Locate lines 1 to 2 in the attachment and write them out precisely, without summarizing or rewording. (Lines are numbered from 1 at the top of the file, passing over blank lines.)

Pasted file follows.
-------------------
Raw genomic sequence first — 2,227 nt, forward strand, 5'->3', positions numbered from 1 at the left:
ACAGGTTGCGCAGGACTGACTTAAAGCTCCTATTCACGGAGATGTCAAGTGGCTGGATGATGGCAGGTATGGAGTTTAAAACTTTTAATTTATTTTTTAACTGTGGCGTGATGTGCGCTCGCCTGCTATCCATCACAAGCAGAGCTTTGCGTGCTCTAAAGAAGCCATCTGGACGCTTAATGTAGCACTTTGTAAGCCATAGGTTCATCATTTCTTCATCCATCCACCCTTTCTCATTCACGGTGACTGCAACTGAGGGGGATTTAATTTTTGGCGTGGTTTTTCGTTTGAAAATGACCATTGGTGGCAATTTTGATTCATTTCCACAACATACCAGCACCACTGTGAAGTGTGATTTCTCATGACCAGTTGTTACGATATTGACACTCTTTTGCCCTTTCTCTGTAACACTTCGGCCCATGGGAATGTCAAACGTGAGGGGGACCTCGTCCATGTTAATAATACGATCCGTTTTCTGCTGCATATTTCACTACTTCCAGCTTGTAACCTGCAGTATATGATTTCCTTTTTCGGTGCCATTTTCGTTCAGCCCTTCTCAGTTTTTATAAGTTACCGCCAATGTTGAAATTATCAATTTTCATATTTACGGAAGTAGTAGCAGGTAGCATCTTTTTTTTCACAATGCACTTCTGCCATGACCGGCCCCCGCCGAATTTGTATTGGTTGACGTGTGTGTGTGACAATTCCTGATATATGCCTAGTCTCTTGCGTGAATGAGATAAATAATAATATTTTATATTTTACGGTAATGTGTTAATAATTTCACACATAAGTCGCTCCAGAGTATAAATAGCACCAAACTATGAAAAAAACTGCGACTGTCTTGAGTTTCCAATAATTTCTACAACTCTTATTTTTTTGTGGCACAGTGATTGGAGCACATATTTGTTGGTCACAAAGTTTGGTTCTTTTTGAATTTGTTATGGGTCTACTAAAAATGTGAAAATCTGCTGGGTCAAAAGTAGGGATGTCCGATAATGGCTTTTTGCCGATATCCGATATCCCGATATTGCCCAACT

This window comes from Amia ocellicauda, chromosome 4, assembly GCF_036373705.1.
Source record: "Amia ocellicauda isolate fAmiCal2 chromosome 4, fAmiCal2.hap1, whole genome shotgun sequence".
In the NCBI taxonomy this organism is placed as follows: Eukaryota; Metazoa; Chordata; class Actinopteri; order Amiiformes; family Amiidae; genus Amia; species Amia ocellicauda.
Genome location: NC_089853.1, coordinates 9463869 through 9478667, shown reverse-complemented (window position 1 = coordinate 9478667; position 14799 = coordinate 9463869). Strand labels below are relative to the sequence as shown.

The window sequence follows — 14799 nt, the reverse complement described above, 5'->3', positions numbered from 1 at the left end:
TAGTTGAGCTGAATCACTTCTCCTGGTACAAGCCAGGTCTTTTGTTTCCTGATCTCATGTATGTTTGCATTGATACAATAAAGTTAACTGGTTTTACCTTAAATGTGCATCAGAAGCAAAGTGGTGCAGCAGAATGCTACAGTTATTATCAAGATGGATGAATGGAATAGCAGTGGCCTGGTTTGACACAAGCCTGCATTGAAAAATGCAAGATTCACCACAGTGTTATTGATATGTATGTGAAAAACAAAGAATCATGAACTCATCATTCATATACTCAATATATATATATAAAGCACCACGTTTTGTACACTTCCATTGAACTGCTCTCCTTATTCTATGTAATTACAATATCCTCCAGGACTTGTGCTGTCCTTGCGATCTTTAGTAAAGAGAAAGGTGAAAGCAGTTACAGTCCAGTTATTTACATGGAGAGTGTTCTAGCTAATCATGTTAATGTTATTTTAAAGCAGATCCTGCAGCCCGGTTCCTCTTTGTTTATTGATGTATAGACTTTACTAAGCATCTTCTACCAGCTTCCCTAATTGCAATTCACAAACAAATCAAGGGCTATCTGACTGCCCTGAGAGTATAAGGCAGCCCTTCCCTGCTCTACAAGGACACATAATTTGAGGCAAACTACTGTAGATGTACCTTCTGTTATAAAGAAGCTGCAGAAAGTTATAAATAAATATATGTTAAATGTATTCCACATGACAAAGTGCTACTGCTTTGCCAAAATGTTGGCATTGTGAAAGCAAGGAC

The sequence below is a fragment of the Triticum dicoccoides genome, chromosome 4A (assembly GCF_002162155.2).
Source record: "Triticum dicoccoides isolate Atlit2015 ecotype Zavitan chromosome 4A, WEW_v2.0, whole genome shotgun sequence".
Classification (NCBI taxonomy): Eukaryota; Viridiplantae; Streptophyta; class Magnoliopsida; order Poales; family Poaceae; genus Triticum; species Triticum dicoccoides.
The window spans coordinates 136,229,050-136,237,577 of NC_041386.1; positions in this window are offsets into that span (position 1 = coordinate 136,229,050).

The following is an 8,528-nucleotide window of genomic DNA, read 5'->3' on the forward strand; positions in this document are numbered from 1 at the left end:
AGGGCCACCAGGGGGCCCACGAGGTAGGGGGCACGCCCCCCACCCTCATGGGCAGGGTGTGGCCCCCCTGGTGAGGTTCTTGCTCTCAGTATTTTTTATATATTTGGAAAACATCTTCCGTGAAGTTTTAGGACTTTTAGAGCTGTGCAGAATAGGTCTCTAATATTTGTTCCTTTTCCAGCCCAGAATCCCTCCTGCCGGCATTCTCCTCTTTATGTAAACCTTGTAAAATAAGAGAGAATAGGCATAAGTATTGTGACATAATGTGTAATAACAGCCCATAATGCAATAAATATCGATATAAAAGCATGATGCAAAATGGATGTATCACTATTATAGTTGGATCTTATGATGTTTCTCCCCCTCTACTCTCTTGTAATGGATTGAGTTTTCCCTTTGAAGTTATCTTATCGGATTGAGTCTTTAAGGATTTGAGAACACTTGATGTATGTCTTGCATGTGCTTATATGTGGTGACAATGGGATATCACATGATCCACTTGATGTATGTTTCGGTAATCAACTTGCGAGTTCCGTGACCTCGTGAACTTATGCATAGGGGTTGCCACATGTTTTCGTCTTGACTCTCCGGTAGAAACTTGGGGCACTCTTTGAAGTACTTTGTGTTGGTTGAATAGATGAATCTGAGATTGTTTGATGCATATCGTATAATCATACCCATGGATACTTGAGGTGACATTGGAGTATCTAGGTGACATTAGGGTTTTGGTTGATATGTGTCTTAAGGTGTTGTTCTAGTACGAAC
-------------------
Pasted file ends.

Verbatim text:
Raw genomic sequence first — 2,227 nt, forward strand, 5'->3', positions numbered from 1 at the left:
ACAGGTTGCGCAGGACTGACTTAAAGCTCCTATTCACGGAGATGTCAAGTGGCTGGATGATGGCAGGTATGGAGTTTAAAACTTTTAATTTATTTTTTAACTGTGGCGTGATGTGCGCTCGCCTGCTATCCATCACAAGCAGAGCTTTGCGTGCTCTAAAGAAGCCATCTGGACGCTTAATGTAGCACTTTGTAAGCCATAGGTTCATCATTTCTTCATCCATCCACCCTTTCTCATTCACGGTGACTGCAACTGAGGGGGATTTAATTTTTGGCGTGGTTTTTCGTTTGAAAATGACCATTGGTGGCAATTTTGATTCATTTCCACAACATACCAGCACCACTGTGAAGTGTGATTTCTCATGACCAGTTGTTACGATATTGACACTCTTTTGCCCTTTCTCTGTAACACTTCGGCCCATGGGAATGTCAAACGTGAGGGGGACCTCGTCCATGTTAATAATACGATCCGTTTTCTGCTGCATATTTCACTACTTCCAGCTTGTAACCTGCAGTATATGATTTCCTTTTTCGGTGCCATTTTCGTTCAGCCCTTCTCAGTTTTTATAAGTTACCGCCAATGTTGAAATTATCAATTTTCATATTTACGGAAGTAGTAGCAGGTAGCATCTTTTTTTTCACAATGCACTTCTGCCATGACCGGCCCCCGCCGAATTTGTATTGGTTGACGTGTGTGTGTGACAATTCCTGATATATGCCTAGTCTCTTGCGTGAATGAGATAAATAATAATATTTTATATTTTACGGTAATGTGTTAATAATTTCACACATAAGTCGCTCCAGAGTATAAATAGCACCAAACTATGAAAAAAACTGCGACTGTCTTGAGTTTCCAATAATTTCTACAACTCTTATTTTTTTGTGGCACAGTGATTGGAGCACATATTTGTTGGTCACAAAGTTTGGTTCTTTTTGAATTTGTTATGGGTCTACTAAAAATGTGAAAATCTGCTGGGTCAAAAGTAGGGATGTCCGATAATGGCTTTTTGCCGATATCCGATATCCCGATATTGCCCAACT